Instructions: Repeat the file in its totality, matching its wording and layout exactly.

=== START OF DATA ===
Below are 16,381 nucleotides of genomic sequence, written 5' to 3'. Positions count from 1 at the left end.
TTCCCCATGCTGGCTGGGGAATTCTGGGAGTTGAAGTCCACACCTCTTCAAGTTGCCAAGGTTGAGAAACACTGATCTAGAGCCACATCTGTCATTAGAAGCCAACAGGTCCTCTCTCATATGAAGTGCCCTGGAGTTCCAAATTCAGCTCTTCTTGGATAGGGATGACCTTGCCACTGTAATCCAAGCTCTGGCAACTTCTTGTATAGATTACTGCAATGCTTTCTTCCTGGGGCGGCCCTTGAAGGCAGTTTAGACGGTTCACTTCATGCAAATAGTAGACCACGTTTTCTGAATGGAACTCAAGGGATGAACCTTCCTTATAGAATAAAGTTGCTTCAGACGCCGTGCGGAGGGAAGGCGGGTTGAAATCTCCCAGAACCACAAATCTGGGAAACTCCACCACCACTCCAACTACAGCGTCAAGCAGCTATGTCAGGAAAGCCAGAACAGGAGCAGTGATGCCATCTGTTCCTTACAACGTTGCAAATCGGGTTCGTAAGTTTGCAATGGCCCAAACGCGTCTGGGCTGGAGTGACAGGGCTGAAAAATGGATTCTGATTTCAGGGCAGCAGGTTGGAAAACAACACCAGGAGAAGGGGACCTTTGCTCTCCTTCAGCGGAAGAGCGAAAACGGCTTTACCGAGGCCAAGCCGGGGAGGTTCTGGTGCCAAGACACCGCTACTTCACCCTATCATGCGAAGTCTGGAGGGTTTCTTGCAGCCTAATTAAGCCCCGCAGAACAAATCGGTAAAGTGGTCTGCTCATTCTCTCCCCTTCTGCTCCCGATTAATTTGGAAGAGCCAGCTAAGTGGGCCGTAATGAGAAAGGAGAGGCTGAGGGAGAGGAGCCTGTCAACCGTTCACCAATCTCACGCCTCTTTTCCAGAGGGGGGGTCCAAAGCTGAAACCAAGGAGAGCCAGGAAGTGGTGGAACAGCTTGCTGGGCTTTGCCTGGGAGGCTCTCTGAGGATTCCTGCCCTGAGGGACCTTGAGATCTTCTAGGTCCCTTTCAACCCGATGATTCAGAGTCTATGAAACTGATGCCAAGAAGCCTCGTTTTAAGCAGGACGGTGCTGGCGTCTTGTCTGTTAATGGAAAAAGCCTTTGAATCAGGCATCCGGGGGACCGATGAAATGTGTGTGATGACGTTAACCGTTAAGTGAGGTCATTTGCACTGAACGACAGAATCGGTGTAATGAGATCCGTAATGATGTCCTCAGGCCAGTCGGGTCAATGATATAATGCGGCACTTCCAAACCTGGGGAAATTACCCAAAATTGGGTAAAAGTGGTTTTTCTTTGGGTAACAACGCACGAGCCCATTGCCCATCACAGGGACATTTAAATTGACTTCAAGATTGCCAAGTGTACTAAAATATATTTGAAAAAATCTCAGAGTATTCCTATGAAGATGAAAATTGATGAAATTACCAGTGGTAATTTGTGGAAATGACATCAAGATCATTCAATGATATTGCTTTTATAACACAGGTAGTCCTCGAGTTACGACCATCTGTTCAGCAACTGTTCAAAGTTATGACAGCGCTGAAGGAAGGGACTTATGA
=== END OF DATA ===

Below are 16,381 nucleotides of genomic sequence, written 5' to 3'. Positions count from 1 at the left end.
TTCCCCATGCTGGCTGGGGAATTCTGGGAGTTGAAGTCCACACCTCTTCAAGTTGCCAAGGTTGAGAAACACTGATCTAGAGCCACATCTGTCATTAGAAGCCAACAGGTCCTCTCTCATATGAAGTGCCCTGGAGTTCCAAATTCAGCTCTTCTTGGATAGGGATGACCTTGCCACTGTAATCCAAGCTCTGGCAACTTCTTGTATAGATTACTGCAATGCTTTCTTCCTGGGGCGGCCCTTGAAGGCAGTTTAGACGGTTCACTTCATGCAAATAGTAGACCACGTTTTCTGAATGGAACTCAAGGGATGAACCTTCCTTATAGAATAAAGTTGCTTCAGACGCCGTGCGGAGGGAAGGCGGGTTGAAATCTCCCAGAACCACAAATCTGGGAAACTCCACCACCACTCCAACTACAGCGTCAAGCAGCTATGTCAGGAAAGCCAGAACAGGAGCAGTGATGCCATCTGTTCCTTACAACGTTGCAAATCGGGTTCGTAAGTTTGCAATGGCCCAAACGCGTCTGGGCTGGAGTGACAGGGCTGAAAAATGGATTCTGATTTCAGGGCAGCAGGTTGGAAAACAACACCAGGAGAAGGGGACCTTTGCTCTCCTTCAGCGGAAGAGCGAAAACGGCTTTACCGAGGCCAAGCCGGGGAGGTTCTGGTGCCAAGACACCGCTACTTCACCCTATCATGCGAAGTCTGGAGGGTTTCTTGCAGCCTAATTAAGCCCCGCAGAACAAATCGGTAAAGTGGTCTGCTCATTCTCTCCCCTTCTGCTCCCGATTAATTTGGAAGAGCCAGCTAAGTGGGCCGTAATGAGAAAGGAGAGGCTGAGGGAGAGGAGCCTGTCAACCGTTCACCAATCTCACGCCTCTTTTCCAGAGGGGGGGTCCAAAGCTGAAACCAAGGAGAGCCAGGAAGTGGTGGAACAGCTTGCTGGGCTTTGCCTGGGAGGCTCTCTGAGGATTCCTGCCCTGAGGGACCTTGAGATCTTCTAGGTCCCTTTCAACCCGATGATTCAGAGTCTATGAAACTGATGCCAAGAAGCCTCGTTTTAAGCAGGACGGTGCTGGCGTCTTGTCTGTTAATGGAAAAAGCCTTTGAATCAGGCATCCGGGGGACCGATGAAATGTGTGTGATGACGTTAACCGTTAAGTGAGGTCATTTGCACTGAACGACAGAATCGGTGTAATGAGATCCGTAATGATGTCCTCAGGCCAGTCGGGTCAATGATATAATGCGGCACTTCCAAACCTGGGGAAATTACCCAAAATTGGGTAAAAGTGGTTTTTCTTTGGGTAACAACGCACGAGCCCATTGCCCATCACAGGGACATTTAAATTGACTTCAAGATTGCCAAGTGTACTAAAATATATTTGAAAAAATCTCAGAGTATTCCTATGAAGATGAAAATTGATGAAATTACCAGTGGTAATTTGTGGAAATGACATCAAGATCATTCAATGATATTGCTTTTATAACACAGGTAGTCCTCGAGTTACGACCATCTGTTCAGCAACTGTTCAAAGTTATGACAGCGCTGAAGGAAGGGACTTATGA